So, more sophisticated mechanisms can be guaranteed without an excessive trading of our safety, but what about resources? Is it all about resources? Yes and no, as there are many problems we face which are moral, philosophical, political, but not strictly related with physical resources. This is part of my point in saying that people are not stuck in Greece as there are no resources - locally - to deal with them, but because when the national identity f countries wealthier than Greece started being determined by wealth, they stopped accepting a loss in wealth as an acceptable price, as it would undermine their identity. In short: it is not poorer countries filling with migrants because they lack resources, it's richer countries militarising their borders as they don't want to cede a small part of theirs to those are in a tragic need for them. We saw how dangerous and partially random is the outcome when wealthy countries lower their barriers (as with the dramatic inflow of refugees in Germany, also swollen by the entrance of Albanians). Nevertheless, it is not about resources, it is about ideas that we bred as to justify the fact we owed resources in such a massive amount that others were forced to try entering our countries so to obtain a decent living. This doesn't concern only immigrants, it concerns poor people, homeless people, disabled people and people who grew up in underdeveloped areas of rich countries. But by looking at the entire picture - those who win and those who lose - only digs deep in the understanding that we must rethink about justice toward those who are in need, more than thinking about a form of stability that is not meant to a wise and balanced use of resources, as it only leaves out those who have no voice or power to take what they want by using force.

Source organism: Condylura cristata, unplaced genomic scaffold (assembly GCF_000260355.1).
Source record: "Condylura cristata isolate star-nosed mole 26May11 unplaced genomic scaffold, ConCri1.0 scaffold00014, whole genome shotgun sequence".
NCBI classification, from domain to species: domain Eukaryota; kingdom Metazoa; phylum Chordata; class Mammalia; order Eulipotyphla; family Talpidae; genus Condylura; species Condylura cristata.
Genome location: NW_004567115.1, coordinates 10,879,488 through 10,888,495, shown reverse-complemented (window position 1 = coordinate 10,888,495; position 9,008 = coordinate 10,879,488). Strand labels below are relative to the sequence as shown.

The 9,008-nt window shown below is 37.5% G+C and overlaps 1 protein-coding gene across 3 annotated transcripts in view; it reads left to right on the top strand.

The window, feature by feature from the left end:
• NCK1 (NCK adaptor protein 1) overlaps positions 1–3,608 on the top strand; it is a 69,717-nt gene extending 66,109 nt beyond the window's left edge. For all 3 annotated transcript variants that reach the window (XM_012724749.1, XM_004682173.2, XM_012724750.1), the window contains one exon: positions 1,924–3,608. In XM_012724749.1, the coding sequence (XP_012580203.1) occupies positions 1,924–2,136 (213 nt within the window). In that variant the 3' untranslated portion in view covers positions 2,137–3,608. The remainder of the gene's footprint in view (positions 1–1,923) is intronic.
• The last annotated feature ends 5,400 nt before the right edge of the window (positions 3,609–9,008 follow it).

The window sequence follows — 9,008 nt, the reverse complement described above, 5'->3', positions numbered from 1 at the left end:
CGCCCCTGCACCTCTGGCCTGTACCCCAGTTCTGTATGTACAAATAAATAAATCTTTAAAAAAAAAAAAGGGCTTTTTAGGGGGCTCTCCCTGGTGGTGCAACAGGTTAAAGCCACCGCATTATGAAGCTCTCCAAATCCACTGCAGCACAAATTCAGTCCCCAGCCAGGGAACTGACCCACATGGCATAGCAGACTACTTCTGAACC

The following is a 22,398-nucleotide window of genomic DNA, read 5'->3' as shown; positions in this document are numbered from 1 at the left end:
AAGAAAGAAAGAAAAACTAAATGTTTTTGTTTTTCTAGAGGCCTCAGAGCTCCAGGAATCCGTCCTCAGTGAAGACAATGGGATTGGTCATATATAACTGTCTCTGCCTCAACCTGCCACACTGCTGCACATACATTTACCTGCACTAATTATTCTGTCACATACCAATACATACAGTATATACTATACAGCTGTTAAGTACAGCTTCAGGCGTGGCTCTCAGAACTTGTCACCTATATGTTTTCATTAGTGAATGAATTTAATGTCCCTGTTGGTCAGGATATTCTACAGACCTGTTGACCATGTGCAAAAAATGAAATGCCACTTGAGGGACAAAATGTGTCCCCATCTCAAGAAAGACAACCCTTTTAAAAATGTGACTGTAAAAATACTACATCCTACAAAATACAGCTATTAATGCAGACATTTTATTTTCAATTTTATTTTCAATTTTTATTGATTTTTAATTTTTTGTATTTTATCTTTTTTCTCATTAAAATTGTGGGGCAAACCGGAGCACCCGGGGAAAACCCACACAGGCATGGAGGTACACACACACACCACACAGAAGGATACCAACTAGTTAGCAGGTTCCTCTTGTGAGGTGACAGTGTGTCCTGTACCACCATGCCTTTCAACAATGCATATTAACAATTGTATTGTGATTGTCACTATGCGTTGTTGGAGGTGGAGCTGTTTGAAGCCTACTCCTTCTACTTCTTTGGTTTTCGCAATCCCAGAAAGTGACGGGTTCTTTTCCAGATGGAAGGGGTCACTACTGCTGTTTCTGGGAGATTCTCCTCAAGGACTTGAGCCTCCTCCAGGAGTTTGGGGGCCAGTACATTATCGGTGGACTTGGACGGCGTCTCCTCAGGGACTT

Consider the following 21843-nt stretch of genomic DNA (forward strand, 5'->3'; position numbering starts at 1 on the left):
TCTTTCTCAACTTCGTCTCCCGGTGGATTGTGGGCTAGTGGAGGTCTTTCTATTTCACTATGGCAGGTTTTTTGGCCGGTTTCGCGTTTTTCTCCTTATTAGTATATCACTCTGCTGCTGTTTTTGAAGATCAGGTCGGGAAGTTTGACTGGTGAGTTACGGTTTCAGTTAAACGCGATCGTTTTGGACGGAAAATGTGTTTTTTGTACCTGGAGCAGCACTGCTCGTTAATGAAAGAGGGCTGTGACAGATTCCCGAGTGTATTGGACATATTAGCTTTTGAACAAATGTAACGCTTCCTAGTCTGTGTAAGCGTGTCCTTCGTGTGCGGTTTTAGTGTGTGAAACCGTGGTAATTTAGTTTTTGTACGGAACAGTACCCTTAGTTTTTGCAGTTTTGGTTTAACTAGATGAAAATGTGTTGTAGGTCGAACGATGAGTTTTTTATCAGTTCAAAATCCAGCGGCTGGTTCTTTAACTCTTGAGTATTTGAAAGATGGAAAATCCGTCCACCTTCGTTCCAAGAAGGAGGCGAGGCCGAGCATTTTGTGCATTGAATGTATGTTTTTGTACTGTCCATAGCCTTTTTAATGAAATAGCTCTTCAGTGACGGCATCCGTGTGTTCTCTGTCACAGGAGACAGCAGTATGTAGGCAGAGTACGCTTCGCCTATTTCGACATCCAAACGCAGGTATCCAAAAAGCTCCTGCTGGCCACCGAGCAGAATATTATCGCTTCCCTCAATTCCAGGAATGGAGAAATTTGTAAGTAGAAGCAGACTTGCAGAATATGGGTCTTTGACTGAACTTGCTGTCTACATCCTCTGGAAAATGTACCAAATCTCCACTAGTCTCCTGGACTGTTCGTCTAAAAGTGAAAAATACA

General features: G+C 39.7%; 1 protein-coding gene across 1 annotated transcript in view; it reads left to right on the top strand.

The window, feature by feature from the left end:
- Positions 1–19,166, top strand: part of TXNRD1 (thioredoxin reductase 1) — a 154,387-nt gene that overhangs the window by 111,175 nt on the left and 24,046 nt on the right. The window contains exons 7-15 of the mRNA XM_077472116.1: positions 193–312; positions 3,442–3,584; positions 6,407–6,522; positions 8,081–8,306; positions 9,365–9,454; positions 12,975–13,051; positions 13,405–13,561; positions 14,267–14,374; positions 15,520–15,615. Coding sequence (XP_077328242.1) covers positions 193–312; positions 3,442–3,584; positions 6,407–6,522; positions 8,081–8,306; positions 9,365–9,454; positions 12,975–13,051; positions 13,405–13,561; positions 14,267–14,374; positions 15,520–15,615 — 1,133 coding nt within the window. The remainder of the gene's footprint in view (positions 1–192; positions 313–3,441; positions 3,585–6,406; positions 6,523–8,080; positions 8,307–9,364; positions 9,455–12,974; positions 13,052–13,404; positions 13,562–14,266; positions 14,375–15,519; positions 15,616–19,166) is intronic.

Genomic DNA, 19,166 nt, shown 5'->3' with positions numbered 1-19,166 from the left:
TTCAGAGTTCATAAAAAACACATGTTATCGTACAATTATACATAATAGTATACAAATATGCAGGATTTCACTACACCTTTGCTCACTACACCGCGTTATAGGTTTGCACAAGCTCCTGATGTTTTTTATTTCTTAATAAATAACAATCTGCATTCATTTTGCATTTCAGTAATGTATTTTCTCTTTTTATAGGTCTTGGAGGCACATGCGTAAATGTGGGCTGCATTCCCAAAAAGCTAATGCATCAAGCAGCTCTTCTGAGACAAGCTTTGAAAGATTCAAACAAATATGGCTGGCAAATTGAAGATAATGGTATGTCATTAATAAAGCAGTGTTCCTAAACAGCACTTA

As a conclusion, both safety from violence and social security must be prioritised, especially because if citizens feel unsafe, being them right or wrong in their concerns, they must see their concerns addressed by policy-makers. But we can do it only if we ground solidly this search for a balance in justice. If borders are - as now - a barrier aimed at discouraging the "have nots" from finding a decent living, Europe is doomed to be unjust, and illegitimate in its position of a promoter of peace and justice all over the world; that is, we would undermine not only a marginal, but the very core of Europe's political legitimisation and practical function.